Zika Virus Is At Least 50 Years Old. Here's Why You're Only Hearing About It Now.

An infectious disease specialist explains all you need to know.
A health worker in Brazil tells residents to remain inside during fumigation in an attempt to eradicate mosquitos, which transmit the Zika virus.
A health worker in Brazil tells residents to remain inside during fumigation in an attempt to eradicate mosquitos, which transmit the Zika virus.
Mario Tama via Getty Images

As the Zika virus spreads, so has widespread alarm and confusion. The leader of the World Health Organization said Wednesday that it is "spreading explosively," estimating up to 4 million infections over the next year.

The Centers for Disease Control and Prevention has said that a U.S. outbreak of the mosquito-borne virus, which is spreading rapidly through mostly central and south America, is "likely," but the risk for local transmission is low. In Brazil, the virus has been linked to several thousand cases of microcephaly, a rare birth defect which causes shrinkage of the skull and brain.

"The level of concern is high, as is the level of uncertainty," WHO director-general Dr. Margaret Chan told the organization's executive board members. "We need to get some answers quickly."

To explain more, HuffPost Science talked to Dr. Arnold Monto, a professor of epidemiology at the University of Michigan School of Public Health, whose work focuses on the causes and prevention of infectious diseases in industrialized and developing countries.

Why is Zika virus spreading now, when it's been around for decades in Asia and Africa?

This is not a new virus. It's been known for 25 or 30 years but has never really spread to this extent.

This virus has been documented in Africa. It was documented creating issues in Indonesia. It was one of these things were you get a couple days of fever, a little bit of a rash, maybe some joint pain and then it goes away. It was dismissed.

Zika had been viewed as a minor threat until we got into the situation where there were enough new cases to recognize this microcephaly situation, which has not been recognized before.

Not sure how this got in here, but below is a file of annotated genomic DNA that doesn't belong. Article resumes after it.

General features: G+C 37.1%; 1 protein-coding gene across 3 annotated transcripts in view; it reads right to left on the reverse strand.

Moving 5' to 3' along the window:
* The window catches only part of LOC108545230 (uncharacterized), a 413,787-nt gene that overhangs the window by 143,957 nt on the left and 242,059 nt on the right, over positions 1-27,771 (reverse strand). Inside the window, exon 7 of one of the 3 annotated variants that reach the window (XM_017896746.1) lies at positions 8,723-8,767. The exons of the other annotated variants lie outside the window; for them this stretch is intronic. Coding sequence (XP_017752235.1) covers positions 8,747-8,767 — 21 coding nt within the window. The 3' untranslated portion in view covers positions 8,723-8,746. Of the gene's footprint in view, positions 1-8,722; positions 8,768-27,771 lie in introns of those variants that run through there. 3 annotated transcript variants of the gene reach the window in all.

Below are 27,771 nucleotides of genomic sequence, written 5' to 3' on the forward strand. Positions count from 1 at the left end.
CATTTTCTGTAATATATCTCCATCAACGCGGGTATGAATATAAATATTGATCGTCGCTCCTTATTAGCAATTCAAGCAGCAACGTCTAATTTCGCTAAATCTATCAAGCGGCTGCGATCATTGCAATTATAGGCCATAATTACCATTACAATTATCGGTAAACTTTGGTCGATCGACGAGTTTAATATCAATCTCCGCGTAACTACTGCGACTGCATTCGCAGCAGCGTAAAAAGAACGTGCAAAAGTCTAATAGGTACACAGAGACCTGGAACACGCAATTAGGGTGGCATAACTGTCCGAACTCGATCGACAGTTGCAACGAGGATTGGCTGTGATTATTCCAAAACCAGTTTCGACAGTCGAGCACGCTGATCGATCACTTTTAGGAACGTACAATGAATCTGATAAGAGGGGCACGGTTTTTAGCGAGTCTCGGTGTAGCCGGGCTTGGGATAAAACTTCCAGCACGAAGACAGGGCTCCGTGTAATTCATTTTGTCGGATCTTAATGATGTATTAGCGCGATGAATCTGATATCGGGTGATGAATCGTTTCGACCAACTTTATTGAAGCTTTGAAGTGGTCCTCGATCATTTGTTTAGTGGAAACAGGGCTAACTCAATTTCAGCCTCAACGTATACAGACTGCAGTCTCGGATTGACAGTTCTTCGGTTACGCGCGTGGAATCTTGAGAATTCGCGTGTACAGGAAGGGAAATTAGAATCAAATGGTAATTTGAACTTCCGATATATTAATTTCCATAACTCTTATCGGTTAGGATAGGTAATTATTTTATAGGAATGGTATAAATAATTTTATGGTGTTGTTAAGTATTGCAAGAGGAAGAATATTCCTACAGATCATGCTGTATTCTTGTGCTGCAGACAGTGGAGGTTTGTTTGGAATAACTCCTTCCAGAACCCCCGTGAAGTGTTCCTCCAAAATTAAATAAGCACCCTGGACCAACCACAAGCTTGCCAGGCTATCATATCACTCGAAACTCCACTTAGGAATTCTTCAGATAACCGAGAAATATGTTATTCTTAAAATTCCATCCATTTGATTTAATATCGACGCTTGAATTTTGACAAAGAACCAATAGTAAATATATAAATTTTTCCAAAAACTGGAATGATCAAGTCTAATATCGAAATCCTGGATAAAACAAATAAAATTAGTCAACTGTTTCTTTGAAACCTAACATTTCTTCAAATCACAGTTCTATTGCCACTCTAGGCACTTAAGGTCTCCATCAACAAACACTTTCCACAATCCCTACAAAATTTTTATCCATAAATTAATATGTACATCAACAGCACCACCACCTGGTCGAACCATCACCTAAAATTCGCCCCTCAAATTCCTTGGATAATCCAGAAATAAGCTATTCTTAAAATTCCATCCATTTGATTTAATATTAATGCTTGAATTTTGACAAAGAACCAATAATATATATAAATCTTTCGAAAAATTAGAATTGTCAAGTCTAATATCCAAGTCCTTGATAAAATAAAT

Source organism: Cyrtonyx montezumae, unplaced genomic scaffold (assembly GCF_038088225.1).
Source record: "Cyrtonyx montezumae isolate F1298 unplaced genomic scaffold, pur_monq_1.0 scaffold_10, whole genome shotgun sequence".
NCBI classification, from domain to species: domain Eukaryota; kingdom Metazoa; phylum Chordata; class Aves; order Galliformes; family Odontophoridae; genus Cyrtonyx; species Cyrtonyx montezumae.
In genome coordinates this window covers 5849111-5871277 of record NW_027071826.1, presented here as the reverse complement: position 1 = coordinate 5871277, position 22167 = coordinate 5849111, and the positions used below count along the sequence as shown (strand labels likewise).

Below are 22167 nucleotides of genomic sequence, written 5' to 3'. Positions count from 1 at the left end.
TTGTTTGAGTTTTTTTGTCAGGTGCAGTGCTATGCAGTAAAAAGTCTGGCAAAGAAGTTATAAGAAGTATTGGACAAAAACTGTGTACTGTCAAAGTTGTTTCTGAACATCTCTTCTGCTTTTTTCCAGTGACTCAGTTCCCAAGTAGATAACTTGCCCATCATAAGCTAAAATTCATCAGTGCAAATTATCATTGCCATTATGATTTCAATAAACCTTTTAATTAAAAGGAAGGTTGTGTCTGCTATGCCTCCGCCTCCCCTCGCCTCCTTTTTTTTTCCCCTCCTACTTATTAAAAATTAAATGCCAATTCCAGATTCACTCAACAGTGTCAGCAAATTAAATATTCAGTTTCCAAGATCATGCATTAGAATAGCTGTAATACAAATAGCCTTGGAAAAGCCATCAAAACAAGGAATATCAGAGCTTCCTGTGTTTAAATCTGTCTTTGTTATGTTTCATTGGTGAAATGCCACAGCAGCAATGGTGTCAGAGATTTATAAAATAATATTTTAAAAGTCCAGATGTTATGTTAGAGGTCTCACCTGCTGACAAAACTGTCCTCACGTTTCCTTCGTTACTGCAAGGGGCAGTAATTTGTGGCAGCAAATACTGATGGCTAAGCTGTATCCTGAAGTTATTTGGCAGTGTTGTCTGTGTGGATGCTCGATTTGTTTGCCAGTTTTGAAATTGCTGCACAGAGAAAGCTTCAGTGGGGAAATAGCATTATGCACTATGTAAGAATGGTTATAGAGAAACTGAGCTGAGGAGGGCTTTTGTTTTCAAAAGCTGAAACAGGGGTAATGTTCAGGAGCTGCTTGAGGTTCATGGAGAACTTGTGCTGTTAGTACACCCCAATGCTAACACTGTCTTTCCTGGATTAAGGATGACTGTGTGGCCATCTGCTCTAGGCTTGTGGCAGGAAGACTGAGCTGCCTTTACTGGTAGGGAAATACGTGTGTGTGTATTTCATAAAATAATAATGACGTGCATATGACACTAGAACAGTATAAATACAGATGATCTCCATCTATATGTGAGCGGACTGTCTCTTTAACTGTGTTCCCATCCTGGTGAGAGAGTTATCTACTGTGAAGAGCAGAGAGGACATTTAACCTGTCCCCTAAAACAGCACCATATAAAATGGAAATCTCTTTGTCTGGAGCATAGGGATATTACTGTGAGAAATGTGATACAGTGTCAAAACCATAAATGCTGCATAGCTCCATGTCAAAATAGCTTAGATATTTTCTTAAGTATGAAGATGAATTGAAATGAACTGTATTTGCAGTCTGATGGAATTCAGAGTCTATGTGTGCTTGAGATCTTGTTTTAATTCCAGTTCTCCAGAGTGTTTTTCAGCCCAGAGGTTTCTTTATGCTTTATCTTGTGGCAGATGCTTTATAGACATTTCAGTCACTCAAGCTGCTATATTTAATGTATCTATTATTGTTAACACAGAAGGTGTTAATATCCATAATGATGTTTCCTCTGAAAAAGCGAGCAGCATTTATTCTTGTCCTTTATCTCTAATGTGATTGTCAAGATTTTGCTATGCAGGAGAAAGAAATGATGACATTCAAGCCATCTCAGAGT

Why have we never seen cases of microcephaly before associated with the Zika virus?

There were not a lot of previous cases in pregnant women occurring at the same time. If only 5 percent of those infected have children with microcephaly, it would take lots of infections to have the abnormality both detected and related to Zika. Why do we see it now? Because there are so many cases occurring in an area where people are recognizing the disease. If it's occurring in a rural area in central Africa, it may not be recognized even though it's occurring at a low level.

“The reason we have not seen this before is that there were not a lot of previous cases in pregnant women occurring at the same time.”

Is it common for a virus to exist in low levels for decades and then suddenly spread on a large scale?

We've seen this in some other cases. It's really a question of finding a happy situation for transmission -- everything is really related to transmission and susceptibility. We'd seen Ebola outbreaks before, but never to the extent that we saw it in West Africa last year simply because it was allowed to move into urban areas.

Once a virus goes from benign to 'spreading exponentially,' what comes next?

Sooner or later -- often sooner, with something that's transmitting to this extent -- you're going to hit what we call "exhaust susceptibles." The virus is going to peak and then start going down. So that's when you see that there's crowding of susceptible individuals living in areas where vector control is difficult. It will almost certainly peak then.

Do you think we've reached the peak point yet for the Zika virus?

We'll see. There have been certain places where there have been intense transmission -- extreme levels have been seen in crowded disadvantaged areas of Brazil. But it's going to continue to be a problem in more suburban or rural areas.

How do you think this outbreak will play out the U.S.?

We're going to see occasional introductions into the United States. There may be localized transmissions in the Southern U.S. if there are introductions, but it's unlikely to spread beyond those areas and it probably will be fairly easy to control because we've got the infrastructure to do it.

What's the best response, on both an international and a local level?

In an area where transmission is taking place, aggressive mosquito control. In areas where transmission is not taking place, delaying travel for those pregnant to known infected areas.

This interview has been edited for length and clarity.

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